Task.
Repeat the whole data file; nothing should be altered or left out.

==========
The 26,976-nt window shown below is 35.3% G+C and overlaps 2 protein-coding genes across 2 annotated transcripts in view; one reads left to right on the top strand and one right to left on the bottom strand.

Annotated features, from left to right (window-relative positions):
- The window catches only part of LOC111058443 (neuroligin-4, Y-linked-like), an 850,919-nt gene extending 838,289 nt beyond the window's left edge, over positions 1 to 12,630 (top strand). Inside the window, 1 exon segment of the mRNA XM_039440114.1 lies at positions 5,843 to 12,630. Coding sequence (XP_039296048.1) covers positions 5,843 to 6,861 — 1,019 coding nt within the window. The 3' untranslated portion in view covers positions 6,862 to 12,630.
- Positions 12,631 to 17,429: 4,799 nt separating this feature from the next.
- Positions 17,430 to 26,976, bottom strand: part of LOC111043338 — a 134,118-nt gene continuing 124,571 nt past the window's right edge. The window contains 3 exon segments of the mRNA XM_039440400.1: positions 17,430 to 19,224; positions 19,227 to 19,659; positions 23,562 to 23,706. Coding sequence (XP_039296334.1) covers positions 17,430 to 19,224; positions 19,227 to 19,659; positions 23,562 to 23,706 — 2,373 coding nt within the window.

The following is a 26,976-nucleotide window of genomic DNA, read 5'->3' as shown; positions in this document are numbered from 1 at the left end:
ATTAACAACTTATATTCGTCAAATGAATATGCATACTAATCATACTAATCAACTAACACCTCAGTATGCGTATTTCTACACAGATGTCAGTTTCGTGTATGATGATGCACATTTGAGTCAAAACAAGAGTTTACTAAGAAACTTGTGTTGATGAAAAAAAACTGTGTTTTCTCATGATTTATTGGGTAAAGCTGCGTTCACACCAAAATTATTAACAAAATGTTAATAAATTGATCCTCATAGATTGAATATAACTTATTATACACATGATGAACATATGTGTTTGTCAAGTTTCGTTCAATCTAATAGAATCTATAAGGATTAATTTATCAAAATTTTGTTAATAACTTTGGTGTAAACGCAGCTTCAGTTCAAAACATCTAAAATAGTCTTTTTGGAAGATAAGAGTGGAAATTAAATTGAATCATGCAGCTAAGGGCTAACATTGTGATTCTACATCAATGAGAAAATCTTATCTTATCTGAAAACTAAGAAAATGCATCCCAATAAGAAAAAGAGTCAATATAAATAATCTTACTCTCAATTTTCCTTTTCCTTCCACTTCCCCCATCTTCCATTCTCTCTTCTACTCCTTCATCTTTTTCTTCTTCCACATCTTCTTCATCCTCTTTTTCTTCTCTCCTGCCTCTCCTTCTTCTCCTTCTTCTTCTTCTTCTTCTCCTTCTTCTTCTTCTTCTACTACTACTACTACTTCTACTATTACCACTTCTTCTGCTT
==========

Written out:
The 26,976-nt window shown below is 35.3% G+C and overlaps 2 protein-coding genes across 2 annotated transcripts in view; one reads left to right on the top strand and one right to left on the bottom strand.

Annotated features, from left to right (window-relative positions):
- The window catches only part of LOC111058443 (neuroligin-4, Y-linked-like), an 850,919-nt gene extending 838,289 nt beyond the window's left edge, over positions 1 to 12,630 (top strand). Inside the window, 1 exon segment of the mRNA XM_039440114.1 lies at positions 5,843 to 12,630. Coding sequence (XP_039296048.1) covers positions 5,843 to 6,861 — 1,019 coding nt within the window. The 3' untranslated portion in view covers positions 6,862 to 12,630.
- Positions 12,631 to 17,429: 4,799 nt separating this feature from the next.
- Positions 17,430 to 26,976, bottom strand: part of LOC111043338 — a 134,118-nt gene continuing 124,571 nt past the window's right edge. The window contains 3 exon segments of the mRNA XM_039440400.1: positions 17,430 to 19,224; positions 19,227 to 19,659; positions 23,562 to 23,706. Coding sequence (XP_039296334.1) covers positions 17,430 to 19,224; positions 19,227 to 19,659; positions 23,562 to 23,706 — 2,373 coding nt within the window.

The following is a 26,976-nucleotide window of genomic DNA, read 5'->3' as shown; positions in this document are numbered from 1 at the left end:
ATTAACAACTTATATTCGTCAAATGAATATGCATACTAATCATACTAATCAACTAACACCTCAGTATGCGTATTTCTACACAGATGTCAGTTTCGTGTATGATGATGCACATTTGAGTCAAAACAAGAGTTTACTAAGAAACTTGTGTTGATGAAAAAAAACTGTGTTTTCTCATGATTTATTGGGTAAAGCTGCGTTCACACCAAAATTATTAACAAAATGTTAATAAATTGATCCTCATAGATTGAATATAACTTATTATACACATGATGAACATATGTGTTTGTCAAGTTTCGTTCAATCTAATAGAATCTATAAGGATTAATTTATCAAAATTTTGTTAATAACTTTGGTGTAAACGCAGCTTCAGTTCAAAACATCTAAAATAGTCTTTTTGGAAGATAAGAGTGGAAATTAAATTGAATCATGCAGCTAAGGGCTAACATTGTGATTCTACATCAATGAGAAAATCTTATCTTATCTGAAAACTAAGAAAATGCATCCCAATAAGAAAAAGAGTCAATATAAATAATCTTACTCTCAATTTTCCTTTTCCTTCCACTTCCCCCATCTTCCATTCTCTCTTCTACTCCTTCATCTTTTTCTTCTTCCACATCTTCTTCATCCTCTTTTTCTTCTCTCCTGCCTCTCCTTCTTCTCCTTCTTCTTCTTCTTCTTCTCCTTCTTCTTCTTCTTCTACTACTACTACTACTTCTACTATTACCACTTCTTCTGCTT